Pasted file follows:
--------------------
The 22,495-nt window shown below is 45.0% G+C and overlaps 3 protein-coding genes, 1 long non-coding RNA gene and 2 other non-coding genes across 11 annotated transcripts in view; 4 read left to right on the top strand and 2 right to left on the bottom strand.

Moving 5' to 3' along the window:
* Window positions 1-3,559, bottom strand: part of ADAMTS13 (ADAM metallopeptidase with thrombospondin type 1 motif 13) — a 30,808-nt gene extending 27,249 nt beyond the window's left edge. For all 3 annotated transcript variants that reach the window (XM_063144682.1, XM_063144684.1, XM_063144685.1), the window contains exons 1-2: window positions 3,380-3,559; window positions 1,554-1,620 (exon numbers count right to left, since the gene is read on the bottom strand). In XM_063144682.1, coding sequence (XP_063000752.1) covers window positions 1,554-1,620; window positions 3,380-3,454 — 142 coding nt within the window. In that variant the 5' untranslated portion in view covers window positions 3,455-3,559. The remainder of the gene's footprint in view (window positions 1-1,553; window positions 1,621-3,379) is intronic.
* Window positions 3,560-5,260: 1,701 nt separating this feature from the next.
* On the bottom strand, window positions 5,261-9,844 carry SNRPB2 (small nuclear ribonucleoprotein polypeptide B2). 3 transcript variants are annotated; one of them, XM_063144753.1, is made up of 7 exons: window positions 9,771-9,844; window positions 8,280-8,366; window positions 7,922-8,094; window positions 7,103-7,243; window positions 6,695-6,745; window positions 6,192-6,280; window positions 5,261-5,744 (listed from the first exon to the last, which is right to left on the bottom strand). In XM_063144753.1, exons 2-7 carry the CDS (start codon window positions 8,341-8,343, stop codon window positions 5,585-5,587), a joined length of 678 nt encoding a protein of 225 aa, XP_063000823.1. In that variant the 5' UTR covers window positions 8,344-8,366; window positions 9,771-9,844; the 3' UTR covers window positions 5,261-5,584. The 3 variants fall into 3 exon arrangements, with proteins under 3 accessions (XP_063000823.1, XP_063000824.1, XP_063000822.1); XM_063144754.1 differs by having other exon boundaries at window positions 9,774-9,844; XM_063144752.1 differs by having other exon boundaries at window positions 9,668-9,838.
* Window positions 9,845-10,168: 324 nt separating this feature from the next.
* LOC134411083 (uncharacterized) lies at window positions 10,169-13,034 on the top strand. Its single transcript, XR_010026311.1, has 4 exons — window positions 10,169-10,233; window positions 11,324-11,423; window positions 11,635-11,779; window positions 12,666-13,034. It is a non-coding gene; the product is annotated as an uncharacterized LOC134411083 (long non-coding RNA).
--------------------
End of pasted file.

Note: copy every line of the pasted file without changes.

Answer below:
The 22,495-nt window shown below is 45.0% G+C and overlaps 3 protein-coding genes, 1 long non-coding RNA gene and 2 other non-coding genes across 11 annotated transcripts in view; 4 read left to right on the top strand and 2 right to left on the bottom strand.

Moving 5' to 3' along the window:
* Window positions 1-3,559, bottom strand: part of ADAMTS13 (ADAM metallopeptidase with thrombospondin type 1 motif 13) — a 30,808-nt gene extending 27,249 nt beyond the window's left edge. For all 3 annotated transcript variants that reach the window (XM_063144682.1, XM_063144684.1, XM_063144685.1), the window contains exons 1-2: window positions 3,380-3,559; window positions 1,554-1,620 (exon numbers count right to left, since the gene is read on the bottom strand). In XM_063144682.1, coding sequence (XP_063000752.1) covers window positions 1,554-1,620; window positions 3,380-3,454 — 142 coding nt within the window. In that variant the 5' untranslated portion in view covers window positions 3,455-3,559. The remainder of the gene's footprint in view (window positions 1-1,553; window positions 1,621-3,379) is intronic.
* Window positions 3,560-5,260: 1,701 nt separating this feature from the next.
* On the bottom strand, window positions 5,261-9,844 carry SNRPB2 (small nuclear ribonucleoprotein polypeptide B2). 3 transcript variants are annotated; one of them, XM_063144753.1, is made up of 7 exons: window positions 9,771-9,844; window positions 8,280-8,366; window positions 7,922-8,094; window positions 7,103-7,243; window positions 6,695-6,745; window positions 6,192-6,280; window positions 5,261-5,744 (listed from the first exon to the last, which is right to left on the bottom strand). In XM_063144753.1, exons 2-7 carry the CDS (start codon window positions 8,341-8,343, stop codon window positions 5,585-5,587), a joined length of 678 nt encoding a protein of 225 aa, XP_063000823.1. In that variant the 5' UTR covers window positions 8,344-8,366; window positions 9,771-9,844; the 3' UTR covers window positions 5,261-5,584. The 3 variants fall into 3 exon arrangements, with proteins under 3 accessions (XP_063000823.1, XP_063000824.1, XP_063000822.1); XM_063144754.1 differs by having other exon boundaries at window positions 9,774-9,844; XM_063144752.1 differs by having other exon boundaries at window positions 9,668-9,838.
* Window positions 9,845-10,168: 324 nt separating this feature from the next.
* LOC134411083 (uncharacterized) lies at window positions 10,169-13,034 on the top strand. Its single transcript, XR_010026311.1, has 4 exons — window positions 10,169-10,233; window positions 11,324-11,423; window positions 11,635-11,779; window positions 12,666-13,034. It is a non-coding gene; the product is annotated as an uncharacterized LOC134411083 (long non-coding RNA).